Norman Dandy is Making Local Woods Work programme manager, and joined Plunkett Foundation a year ago.
“One of the most exciting things about the first year of Making Local Woods Work has been the revelation that a huge appetite for woodland social enterprise exists across the whole of the UK. It’s been incredible to see the huge variety of activity being undertaken by social enterprises in British woodlands, but we’re still a long way off getting the full picture.
“I joined the project team at Plunkett Foundation in the midst of an application process that generated well over a hundred ‘expressions of interest’ from aspiring and existing woodland social enterprises from all corners of Britain. Selecting which of those would go on to benefit from the support of Making Local Woods Work was a long and hard task, but we’ve all been rewarded by the level of drive and passion shown by the cohort. The support needs of our groups and enterprises have proved very diverse, reflecting the breadth of enterprise activity they are undertaking; from art to tractors; timber to therapy; wood fuel to wood culture! As part of the project, the enterprises we’re supporting are both strengthening their existing activities and experimenting with new ideas. This diversity has underpinned our need to involve many advisers in Making Local Woods Work in the first year. We’re fortunate to be able to harness the skills, experience and knowledge of more than thirty advisers across the UK, and in the New Year we’ll be looking to bring our advisers together so that they can benefit themselves from each others’ experiences, and the project can contribute to the development of strong and sustained advisory capacity.
“This year’s work has already begun to reveal key barriers to, and drivers of, successful woodland social enterprise. The confidence of social entrepreneurs to explore their ideas and the active support of local communities are both critical, as is secure input to decision-making about the land and forests within which social enterprises are operating (be it through ownership, appropriate leases, a certain planning context or simply understanding how to better engage decision-makers).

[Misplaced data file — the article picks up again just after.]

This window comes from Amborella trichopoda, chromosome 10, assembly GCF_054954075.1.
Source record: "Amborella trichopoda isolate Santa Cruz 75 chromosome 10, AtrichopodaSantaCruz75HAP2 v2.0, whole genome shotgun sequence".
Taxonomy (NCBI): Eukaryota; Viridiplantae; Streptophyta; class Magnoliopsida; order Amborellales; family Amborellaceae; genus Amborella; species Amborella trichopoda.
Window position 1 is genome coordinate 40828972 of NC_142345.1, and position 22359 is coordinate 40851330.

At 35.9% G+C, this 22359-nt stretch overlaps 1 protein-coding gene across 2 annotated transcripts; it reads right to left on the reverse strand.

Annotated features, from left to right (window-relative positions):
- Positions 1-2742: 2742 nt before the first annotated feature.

“Knowledge exchange – from peer to peer – is at the heart of Making Local Woods Work. It was therefore a real highlight for me to see and hear the conversations that happened at our events during this year, especially at Hill Holt Wood in August and Young Wood in September. Principles of self-help, innovation and co-operation are what drive Plunkett Foundation and our Making Local Woods Work partners. Our central aim is to help build a self-sustaining network of woodland social enterprise, and evidence of that network is growing.
“During the second year of the programme the partnership will be looking to scale up its activities further: that means more events, greater support, reaching more groups and enterprises. Exciting things are on the horizon as individuals apply new skills, enterprises incorporate and grow, and more and more people are able to realise and capture the benefits of their local woods. We’re looking forward to enjoying everything 2017 holds in store for us all together.”
What are your reflections from the first year of the programme? What have been your highlights so far? What would you like to explore more of? Let us know in the comments below.